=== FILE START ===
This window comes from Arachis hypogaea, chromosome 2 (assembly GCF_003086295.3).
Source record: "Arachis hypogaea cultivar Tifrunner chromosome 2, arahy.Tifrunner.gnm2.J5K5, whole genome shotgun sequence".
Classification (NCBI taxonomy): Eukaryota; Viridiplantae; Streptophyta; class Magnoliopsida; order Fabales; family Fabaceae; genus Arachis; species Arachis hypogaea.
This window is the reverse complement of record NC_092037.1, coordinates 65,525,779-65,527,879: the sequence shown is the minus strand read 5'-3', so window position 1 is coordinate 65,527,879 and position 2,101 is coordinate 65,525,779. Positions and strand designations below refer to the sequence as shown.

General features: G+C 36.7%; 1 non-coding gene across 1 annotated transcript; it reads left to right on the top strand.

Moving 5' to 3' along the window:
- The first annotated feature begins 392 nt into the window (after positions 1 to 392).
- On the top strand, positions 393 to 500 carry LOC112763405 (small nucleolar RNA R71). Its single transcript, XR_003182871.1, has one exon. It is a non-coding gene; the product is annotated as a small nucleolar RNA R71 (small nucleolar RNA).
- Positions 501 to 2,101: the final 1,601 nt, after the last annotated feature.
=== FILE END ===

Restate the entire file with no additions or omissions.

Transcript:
This window comes from Arachis hypogaea, chromosome 2 (assembly GCF_003086295.3).
Source record: "Arachis hypogaea cultivar Tifrunner chromosome 2, arahy.Tifrunner.gnm2.J5K5, whole genome shotgun sequence".
Classification (NCBI taxonomy): Eukaryota; Viridiplantae; Streptophyta; class Magnoliopsida; order Fabales; family Fabaceae; genus Arachis; species Arachis hypogaea.
This window is the reverse complement of record NC_092037.1, coordinates 65,525,779-65,527,879: the sequence shown is the minus strand read 5'-3', so window position 1 is coordinate 65,527,879 and position 2,101 is coordinate 65,525,779. Positions and strand designations below refer to the sequence as shown.

General features: G+C 36.7%; 1 non-coding gene across 1 annotated transcript; it reads left to right on the top strand.

Moving 5' to 3' along the window:
- The first annotated feature begins 392 nt into the window (after positions 1 to 392).
- On the top strand, positions 393 to 500 carry LOC112763405 (small nucleolar RNA R71). Its single transcript, XR_003182871.1, has one exon. It is a non-coding gene; the product is annotated as a small nucleolar RNA R71 (small nucleolar RNA).
- Positions 501 to 2,101: the final 1,601 nt, after the last annotated feature.